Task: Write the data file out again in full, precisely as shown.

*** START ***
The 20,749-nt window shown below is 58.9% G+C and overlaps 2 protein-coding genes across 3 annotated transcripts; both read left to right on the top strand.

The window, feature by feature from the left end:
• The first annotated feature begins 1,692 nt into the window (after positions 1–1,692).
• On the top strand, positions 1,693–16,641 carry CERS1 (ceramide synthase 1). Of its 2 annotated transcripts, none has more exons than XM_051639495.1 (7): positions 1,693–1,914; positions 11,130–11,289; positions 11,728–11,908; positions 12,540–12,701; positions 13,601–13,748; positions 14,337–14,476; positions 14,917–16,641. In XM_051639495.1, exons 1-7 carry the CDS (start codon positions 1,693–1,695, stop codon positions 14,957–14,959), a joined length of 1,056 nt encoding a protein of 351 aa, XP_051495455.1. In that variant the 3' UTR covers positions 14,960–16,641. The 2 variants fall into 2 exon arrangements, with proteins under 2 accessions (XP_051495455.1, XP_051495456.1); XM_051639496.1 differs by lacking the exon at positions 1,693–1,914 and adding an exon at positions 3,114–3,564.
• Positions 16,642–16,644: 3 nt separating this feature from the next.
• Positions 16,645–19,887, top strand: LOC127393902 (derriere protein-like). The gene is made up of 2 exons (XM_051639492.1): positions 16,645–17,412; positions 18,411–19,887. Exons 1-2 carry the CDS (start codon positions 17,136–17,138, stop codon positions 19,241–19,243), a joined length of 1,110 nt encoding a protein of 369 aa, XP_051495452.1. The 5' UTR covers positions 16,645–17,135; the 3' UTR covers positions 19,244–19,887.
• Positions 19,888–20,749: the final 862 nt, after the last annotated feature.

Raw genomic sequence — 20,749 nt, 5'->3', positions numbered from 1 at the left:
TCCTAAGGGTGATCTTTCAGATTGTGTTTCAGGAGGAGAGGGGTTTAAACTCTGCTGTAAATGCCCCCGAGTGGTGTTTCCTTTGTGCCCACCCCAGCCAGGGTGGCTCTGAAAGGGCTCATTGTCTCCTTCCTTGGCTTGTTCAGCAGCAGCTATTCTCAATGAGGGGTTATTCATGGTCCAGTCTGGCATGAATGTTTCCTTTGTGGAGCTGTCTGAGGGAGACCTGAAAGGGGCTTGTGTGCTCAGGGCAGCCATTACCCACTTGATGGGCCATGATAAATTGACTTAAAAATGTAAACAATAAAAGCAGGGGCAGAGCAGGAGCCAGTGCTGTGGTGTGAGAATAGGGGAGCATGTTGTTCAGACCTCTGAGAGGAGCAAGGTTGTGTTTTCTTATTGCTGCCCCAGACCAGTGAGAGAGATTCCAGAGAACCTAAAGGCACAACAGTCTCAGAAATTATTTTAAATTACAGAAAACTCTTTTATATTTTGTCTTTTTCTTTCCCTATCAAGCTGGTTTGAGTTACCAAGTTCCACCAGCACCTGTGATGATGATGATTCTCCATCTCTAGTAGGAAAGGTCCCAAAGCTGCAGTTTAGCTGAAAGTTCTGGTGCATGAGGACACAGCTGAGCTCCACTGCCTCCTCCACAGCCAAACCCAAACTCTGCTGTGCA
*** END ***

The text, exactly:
The 20,749-nt window shown below is 58.9% G+C and overlaps 2 protein-coding genes across 3 annotated transcripts; both read left to right on the top strand.

The window, feature by feature from the left end:
• The first annotated feature begins 1,692 nt into the window (after positions 1–1,692).
• On the top strand, positions 1,693–16,641 carry CERS1 (ceramide synthase 1). Of its 2 annotated transcripts, none has more exons than XM_051639495.1 (7): positions 1,693–1,914; positions 11,130–11,289; positions 11,728–11,908; positions 12,540–12,701; positions 13,601–13,748; positions 14,337–14,476; positions 14,917–16,641. In XM_051639495.1, exons 1-7 carry the CDS (start codon positions 1,693–1,695, stop codon positions 14,957–14,959), a joined length of 1,056 nt encoding a protein of 351 aa, XP_051495455.1. In that variant the 3' UTR covers positions 14,960–16,641. The 2 variants fall into 2 exon arrangements, with proteins under 2 accessions (XP_051495455.1, XP_051495456.1); XM_051639496.1 differs by lacking the exon at positions 1,693–1,914 and adding an exon at positions 3,114–3,564.
• Positions 16,642–16,644: 3 nt separating this feature from the next.
• Positions 16,645–19,887, top strand: LOC127393902 (derriere protein-like). The gene is made up of 2 exons (XM_051639492.1): positions 16,645–17,412; positions 18,411–19,887. Exons 1-2 carry the CDS (start codon positions 17,136–17,138, stop codon positions 19,241–19,243), a joined length of 1,110 nt encoding a protein of 369 aa, XP_051495452.1. The 5' UTR covers positions 16,645–17,135; the 3' UTR covers positions 19,244–19,887.
• Positions 19,888–20,749: the final 862 nt, after the last annotated feature.

Raw genomic sequence — 20,749 nt, 5'->3', positions numbered from 1 at the left:
TCCTAAGGGTGATCTTTCAGATTGTGTTTCAGGAGGAGAGGGGTTTAAACTCTGCTGTAAATGCCCCCGAGTGGTGTTTCCTTTGTGCCCACCCCAGCCAGGGTGGCTCTGAAAGGGCTCATTGTCTCCTTCCTTGGCTTGTTCAGCAGCAGCTATTCTCAATGAGGGGTTATTCATGGTCCAGTCTGGCATGAATGTTTCCTTTGTGGAGCTGTCTGAGGGAGACCTGAAAGGGGCTTGTGTGCTCAGGGCAGCCATTACCCACTTGATGGGCCATGATAAATTGACTTAAAAATGTAAACAATAAAAGCAGGGGCAGAGCAGGAGCCAGTGCTGTGGTGTGAGAATAGGGGAGCATGTTGTTCAGACCTCTGAGAGGAGCAAGGTTGTGTTTTCTTATTGCTGCCCCAGACCAGTGAGAGAGATTCCAGAGAACCTAAAGGCACAACAGTCTCAGAAATTATTTTAAATTACAGAAAACTCTTTTATATTTTGTCTTTTTCTTTCCCTATCAAGCTGGTTTGAGTTACCAAGTTCCACCAGCACCTGTGATGATGATGATTCTCCATCTCTAGTAGGAAAGGTCCCAAAGCTGCAGTTTAGCTGAAAGTTCTGGTGCATGAGGACACAGCTGAGCTCCACTGCCTCCTCCACAGCCAAACCCAAACTCTGCTGTGCA